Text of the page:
On a related note, the WHO has released a Health in all policies framework which:
“provides countries with a practical means of enhancing a coherent approach to Health in All Policies (HiAP), particularly at a national level. HiAP is an approach on health-related rights and obligations. It improves accountability of policymakers for health impacts at all levels of policy-making. It includes an emphasis on the consequences of public policies on health systems, determinants of health, and well-being. It also contributes to sustainable development.”
Not that HiAP seems to be making much of a dent in international trade negotiations. The Trans-Pacific Partnership, whose adverse public health consequences have been well canvassed, is also looking like bad news for the environment, according to this report.
Critiquing health care
Australia’s own Professor Paul Glasziou (Bond University) is among the international leaders who features in a new oral history of evidence-based medicine, as reported here in JAMA. For a lively Twitter critique on same, see the recent #RealEBM Twitter chat.
VACCHO, the peak body for Aboriginal health in Victoria, has delivered a scathing assessment of Medicare Locals in its submission to the national review. It highlights a lack of clarity in the objectives and roles of MLs, and says many have failed to develop effective relationships with Aboriginal Community Controlled Health Organisations.
As the University of Sydney’s Julie Leask noted on Twitter, seven experts (including one woman) were asked to identify national health priorities for 2014 – for the AMA’s publication, Australian Medicine.
Interesting to see AMA president Dr Steve Hambleton put as his number one: Make population health a cross-portfolio priority for all levels of government. Wouldn’t it be nice to see the AMA put its muscle to work on this…
Picking up the issue raised by Julie Leask, don’t miss this article about sexism in science and academia by Jenny Martin, professor in structural biology at the University of Queensland.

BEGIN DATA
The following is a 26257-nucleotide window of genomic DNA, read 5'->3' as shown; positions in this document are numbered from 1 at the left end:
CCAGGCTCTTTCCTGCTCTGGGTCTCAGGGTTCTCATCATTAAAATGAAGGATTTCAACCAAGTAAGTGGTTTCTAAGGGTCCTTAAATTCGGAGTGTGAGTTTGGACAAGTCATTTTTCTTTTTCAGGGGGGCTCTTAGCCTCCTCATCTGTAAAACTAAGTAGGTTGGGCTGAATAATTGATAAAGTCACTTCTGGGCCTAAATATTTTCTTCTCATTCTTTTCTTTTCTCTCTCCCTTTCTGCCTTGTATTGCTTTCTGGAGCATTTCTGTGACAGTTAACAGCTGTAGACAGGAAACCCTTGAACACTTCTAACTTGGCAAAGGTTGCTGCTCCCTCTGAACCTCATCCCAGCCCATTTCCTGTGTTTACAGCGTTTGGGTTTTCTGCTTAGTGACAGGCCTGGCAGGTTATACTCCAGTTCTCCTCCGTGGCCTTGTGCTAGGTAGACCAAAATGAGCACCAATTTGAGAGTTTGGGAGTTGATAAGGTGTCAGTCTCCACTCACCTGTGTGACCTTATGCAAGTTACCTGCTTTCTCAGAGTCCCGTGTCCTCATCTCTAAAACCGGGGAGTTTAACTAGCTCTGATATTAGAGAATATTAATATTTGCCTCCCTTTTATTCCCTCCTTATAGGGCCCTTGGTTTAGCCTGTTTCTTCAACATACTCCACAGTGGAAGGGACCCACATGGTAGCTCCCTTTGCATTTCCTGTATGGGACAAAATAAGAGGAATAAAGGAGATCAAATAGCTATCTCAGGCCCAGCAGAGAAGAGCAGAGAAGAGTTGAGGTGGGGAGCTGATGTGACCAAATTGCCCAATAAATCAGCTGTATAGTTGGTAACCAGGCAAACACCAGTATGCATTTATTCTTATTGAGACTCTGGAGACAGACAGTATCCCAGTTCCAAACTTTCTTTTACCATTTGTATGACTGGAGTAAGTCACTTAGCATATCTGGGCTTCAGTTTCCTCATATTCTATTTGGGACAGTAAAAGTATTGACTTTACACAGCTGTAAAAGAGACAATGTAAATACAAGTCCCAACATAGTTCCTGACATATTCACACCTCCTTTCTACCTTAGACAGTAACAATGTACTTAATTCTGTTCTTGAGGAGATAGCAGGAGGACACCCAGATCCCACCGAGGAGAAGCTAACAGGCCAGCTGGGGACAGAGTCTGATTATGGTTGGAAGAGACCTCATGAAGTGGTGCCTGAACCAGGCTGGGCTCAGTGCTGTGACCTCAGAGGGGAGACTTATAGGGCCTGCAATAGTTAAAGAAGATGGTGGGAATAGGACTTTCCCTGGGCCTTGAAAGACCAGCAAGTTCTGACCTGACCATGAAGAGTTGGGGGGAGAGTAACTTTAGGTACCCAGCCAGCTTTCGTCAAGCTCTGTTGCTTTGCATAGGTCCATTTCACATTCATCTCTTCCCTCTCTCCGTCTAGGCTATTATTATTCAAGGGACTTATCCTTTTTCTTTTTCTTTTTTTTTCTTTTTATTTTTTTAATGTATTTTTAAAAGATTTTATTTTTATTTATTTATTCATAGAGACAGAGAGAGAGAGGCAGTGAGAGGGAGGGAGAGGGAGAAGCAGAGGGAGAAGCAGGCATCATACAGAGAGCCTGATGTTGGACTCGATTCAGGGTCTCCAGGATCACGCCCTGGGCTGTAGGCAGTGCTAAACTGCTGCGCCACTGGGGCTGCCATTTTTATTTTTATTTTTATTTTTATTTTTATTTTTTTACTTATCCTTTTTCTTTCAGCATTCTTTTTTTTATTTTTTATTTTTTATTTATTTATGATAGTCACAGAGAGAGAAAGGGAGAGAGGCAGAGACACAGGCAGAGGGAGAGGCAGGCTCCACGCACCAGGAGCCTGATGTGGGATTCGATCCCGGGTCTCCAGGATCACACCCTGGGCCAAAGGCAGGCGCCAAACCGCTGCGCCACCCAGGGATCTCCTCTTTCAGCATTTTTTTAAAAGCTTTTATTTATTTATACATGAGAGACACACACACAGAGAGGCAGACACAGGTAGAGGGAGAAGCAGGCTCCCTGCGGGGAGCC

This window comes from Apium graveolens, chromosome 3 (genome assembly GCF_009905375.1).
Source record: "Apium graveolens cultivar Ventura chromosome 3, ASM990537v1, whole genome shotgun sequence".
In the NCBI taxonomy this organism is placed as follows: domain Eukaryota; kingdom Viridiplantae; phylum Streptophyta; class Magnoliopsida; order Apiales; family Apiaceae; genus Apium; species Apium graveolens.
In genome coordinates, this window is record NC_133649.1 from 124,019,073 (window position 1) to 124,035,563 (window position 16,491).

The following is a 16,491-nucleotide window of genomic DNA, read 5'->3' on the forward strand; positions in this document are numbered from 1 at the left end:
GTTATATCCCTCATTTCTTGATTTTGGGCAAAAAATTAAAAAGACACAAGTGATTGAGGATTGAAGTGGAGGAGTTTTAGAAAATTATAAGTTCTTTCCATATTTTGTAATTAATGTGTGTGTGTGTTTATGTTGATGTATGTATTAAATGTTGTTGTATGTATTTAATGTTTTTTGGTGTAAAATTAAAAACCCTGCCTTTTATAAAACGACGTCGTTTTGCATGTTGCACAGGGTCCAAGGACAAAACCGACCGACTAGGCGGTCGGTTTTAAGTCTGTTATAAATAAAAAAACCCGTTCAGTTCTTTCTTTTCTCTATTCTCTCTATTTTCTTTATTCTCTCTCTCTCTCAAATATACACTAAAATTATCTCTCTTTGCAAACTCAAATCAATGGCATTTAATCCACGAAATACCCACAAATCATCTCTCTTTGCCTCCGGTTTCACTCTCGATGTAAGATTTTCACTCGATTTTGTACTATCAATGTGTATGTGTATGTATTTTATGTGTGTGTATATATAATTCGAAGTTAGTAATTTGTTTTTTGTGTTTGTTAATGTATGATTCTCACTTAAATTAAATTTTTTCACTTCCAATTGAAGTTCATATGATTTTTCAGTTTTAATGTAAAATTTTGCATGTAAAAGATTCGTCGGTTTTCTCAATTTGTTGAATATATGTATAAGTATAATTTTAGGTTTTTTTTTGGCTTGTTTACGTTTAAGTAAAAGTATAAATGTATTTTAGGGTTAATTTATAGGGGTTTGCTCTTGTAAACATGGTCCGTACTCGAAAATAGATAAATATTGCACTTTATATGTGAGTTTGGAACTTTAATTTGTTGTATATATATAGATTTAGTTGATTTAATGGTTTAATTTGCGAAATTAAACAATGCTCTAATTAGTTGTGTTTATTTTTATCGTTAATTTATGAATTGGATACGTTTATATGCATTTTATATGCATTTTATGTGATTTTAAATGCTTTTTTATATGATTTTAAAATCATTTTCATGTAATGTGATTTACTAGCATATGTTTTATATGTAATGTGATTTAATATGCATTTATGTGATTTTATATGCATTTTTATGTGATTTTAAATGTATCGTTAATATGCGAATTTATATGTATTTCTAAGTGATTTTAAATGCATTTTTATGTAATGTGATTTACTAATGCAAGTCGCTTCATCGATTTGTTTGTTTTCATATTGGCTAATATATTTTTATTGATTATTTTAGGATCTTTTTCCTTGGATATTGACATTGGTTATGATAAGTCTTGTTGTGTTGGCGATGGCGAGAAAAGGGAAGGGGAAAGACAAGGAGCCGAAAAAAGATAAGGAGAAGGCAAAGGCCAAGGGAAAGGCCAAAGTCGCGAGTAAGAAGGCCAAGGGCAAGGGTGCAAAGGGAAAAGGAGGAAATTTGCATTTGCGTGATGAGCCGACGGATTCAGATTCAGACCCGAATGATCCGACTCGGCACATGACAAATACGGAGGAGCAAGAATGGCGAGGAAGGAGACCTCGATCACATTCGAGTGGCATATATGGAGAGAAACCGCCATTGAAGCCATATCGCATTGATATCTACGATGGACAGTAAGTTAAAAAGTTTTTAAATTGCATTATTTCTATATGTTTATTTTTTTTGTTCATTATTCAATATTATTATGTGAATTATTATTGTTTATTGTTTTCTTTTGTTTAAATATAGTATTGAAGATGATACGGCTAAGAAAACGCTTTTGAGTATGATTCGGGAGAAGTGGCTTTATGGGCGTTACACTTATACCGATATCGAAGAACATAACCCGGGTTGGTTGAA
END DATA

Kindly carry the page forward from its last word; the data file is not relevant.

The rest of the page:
After observing and experiencing many examples of sexism and harassment over the years, Professor Martin decided to get informed and get active (and Twitter played a part in this). Now she stands ready to call out sexism and bias. She wrote:
“I don’t want the next generation of academics – male and female alike – to feel that sexual harassment, discrimination on the basis of gender, objectification of women, and unconscious bias are acceptable in academia or elsewhere. Surely, if you have a mother, sister, female partner or daughter you would want them to have an equal opportunity to succeed, and to be treated respectfully by men.
So when you see it, say something. Call out sexism. It doesn’t belong in this millennium.”
And, finally, to end on another call to action. Writing in The Guardian, George Monbiot bemoans how comfort, complacency and consumerism appear to have sapped people power. While his protest is directed at British plans to crack down on antisocial behaviour, it resonates more widely (edited extracts follow)…
“Why do we tolerate a politics that offers no effective choice? That operates largely at the behest of millionaire funders, corporate power and a bullying media? Why, in an age in which people are no longer tortured and executed for criticising those in power, have we failed to create viable alternatives?
We appear to possess an almost limitless ability to sit back and watch as political life is seized by plutocrats; as the biosphere is trashed; as public services are killed or given to corporations; as workers are dragooned into zero-hours contracts.
Though there are a few wonderful exceptions, on the whole protest is muted and alternatives are shrugged away without examination. How did we acquire this superhuman passivity?
It is not hard to see how our elective impotence leads before long to tyranny. Without coherent popular movements, which are required to prevent opposition parties from falling into the clutches of millionaires and corporate lobbyists, almost any government would be tempted to engineer a nominally democratic police state. Freedom of all kinds is something we must use or lose. But we seem to have forgotten what it means.”
But read the full piece here…